Once again, the overnight news is not moving the needle. The market is in search of any event that might break us out of this tight trading range. Asset Managers will buy dips, but they won’t chase stocks below a major resistance level. Each time we try to move higher, a light round of profit-taking sets in.
Initial jobless claims were in line this morning and economic conditions in the US are improving. They are more tenuous in Asia and Europe. The EU lowered its growth forecast for 2012 and that was largely expected.
Credit concerns have been pacified by the ECB and now Eurocrats will try their hand during an EU summit. They plan to forge fiscal policies for member nations, but I don’t believe they will be successful. With each passing month it will become apparent that they can’t address the structural problems that created the credit crisis.
Next week the ECB will provide another massive liquidity injection. Most analysts believe it will be $500 billion and the ECB’s balance sheet will expand to its highest level ever. European banks could be running out of eligible capital and if the number is considerably less, that might be a concern. Some analysts would view that as a positive sign since banks will have satisfied their needs. I am a bit more skeptical.
Either way, the additional liquidity will aid short term European bond auctions. That means interest rates in Spain and Italy should be stable for at least another month.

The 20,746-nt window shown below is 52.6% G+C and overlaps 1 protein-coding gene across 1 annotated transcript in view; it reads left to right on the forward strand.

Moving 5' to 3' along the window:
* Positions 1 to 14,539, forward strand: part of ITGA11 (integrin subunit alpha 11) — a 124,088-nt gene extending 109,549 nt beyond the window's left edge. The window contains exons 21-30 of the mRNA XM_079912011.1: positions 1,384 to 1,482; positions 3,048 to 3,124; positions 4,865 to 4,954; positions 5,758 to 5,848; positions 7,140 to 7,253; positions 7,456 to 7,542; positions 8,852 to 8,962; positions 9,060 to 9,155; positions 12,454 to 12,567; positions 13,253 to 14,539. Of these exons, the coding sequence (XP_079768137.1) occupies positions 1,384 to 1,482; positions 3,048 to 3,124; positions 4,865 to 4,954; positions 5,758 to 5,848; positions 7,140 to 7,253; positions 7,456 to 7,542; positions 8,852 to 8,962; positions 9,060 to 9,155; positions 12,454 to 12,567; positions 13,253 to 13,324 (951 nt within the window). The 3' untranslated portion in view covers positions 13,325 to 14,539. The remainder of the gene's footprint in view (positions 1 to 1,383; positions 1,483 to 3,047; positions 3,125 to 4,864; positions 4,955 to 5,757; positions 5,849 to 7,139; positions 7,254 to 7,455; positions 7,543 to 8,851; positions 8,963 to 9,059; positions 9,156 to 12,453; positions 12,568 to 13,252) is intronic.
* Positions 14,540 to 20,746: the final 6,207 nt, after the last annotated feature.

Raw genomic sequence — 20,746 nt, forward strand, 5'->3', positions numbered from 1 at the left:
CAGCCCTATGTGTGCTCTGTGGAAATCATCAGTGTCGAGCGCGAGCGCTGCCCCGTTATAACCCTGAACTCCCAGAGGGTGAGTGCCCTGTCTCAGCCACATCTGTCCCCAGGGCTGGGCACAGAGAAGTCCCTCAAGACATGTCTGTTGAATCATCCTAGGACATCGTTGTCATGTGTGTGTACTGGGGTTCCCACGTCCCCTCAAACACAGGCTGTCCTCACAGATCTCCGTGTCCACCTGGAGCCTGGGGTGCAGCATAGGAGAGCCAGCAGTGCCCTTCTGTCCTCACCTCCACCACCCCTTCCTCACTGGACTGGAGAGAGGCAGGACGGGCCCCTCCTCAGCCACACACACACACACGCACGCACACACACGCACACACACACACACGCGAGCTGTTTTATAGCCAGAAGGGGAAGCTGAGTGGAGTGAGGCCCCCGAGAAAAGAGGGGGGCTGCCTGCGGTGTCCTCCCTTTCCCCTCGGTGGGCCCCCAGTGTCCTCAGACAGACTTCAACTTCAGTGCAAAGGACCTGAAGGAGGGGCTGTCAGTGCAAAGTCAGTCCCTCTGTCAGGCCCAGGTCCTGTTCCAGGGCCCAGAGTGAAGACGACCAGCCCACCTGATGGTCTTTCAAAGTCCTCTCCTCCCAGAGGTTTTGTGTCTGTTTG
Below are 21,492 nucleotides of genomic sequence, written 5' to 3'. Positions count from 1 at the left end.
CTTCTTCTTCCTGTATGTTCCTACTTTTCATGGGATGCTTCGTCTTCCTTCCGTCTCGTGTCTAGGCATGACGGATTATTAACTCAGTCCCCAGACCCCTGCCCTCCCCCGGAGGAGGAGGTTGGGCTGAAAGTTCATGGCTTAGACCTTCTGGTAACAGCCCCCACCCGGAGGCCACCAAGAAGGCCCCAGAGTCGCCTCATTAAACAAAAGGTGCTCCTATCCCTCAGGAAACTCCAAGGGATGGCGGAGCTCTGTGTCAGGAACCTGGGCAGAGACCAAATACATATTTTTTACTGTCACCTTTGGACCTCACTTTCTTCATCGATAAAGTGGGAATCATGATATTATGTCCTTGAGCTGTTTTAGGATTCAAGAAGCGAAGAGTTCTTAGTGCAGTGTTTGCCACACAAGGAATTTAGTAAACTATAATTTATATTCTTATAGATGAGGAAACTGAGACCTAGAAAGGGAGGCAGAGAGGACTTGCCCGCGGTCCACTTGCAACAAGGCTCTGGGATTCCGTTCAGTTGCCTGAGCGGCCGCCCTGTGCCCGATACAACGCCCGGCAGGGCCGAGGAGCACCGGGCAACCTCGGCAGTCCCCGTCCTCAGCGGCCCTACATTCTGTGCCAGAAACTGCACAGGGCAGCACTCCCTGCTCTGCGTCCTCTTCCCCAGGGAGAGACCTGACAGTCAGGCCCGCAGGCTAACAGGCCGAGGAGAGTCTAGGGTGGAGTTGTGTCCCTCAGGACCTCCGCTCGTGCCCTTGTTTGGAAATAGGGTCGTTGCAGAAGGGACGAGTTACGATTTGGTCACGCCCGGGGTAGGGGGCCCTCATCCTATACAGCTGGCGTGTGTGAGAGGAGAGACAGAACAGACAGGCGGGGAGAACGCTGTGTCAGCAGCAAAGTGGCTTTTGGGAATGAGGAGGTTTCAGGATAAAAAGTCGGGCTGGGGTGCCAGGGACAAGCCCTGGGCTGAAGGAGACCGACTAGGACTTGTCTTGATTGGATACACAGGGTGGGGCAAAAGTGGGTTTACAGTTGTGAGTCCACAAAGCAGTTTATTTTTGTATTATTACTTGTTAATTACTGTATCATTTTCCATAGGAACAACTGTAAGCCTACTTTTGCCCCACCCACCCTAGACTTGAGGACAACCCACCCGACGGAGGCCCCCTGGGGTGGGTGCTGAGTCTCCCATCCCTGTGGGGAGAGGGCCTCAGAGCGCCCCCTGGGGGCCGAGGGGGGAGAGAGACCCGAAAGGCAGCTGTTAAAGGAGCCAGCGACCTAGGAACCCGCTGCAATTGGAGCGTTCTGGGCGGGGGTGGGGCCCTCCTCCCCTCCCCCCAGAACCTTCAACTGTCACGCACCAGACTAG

The Fed, the ECB, the BOE, the BOJ and the PBOC have all eased. It’s not wise to trade against central banks.
The event calendar will pick up next week and there are many domestic economic releases. The Fed Chairman will testify before the House and that could also have a market impact if deficits/QE3 are brought up. The US economy is on sound footing and I don’t believe QE3 is on the table.
In the last two days, Hewlett-Packard and Dell have disappointed. This news could weigh on the tech sector. Retail earnings have been mixed. The pie has not grown and they are stealing market share from each other.
I still have a long bias. Negative news is hard to find and I don’t want to fight loose monetary policy. Buy calls on strong stocks and hedge the position with VIX calls. Alternatively, you can buy puts on weak stocks as a hedge. Option premiums are cheap and I would not advise credit spreading.
Look for quiet trading into the weekend.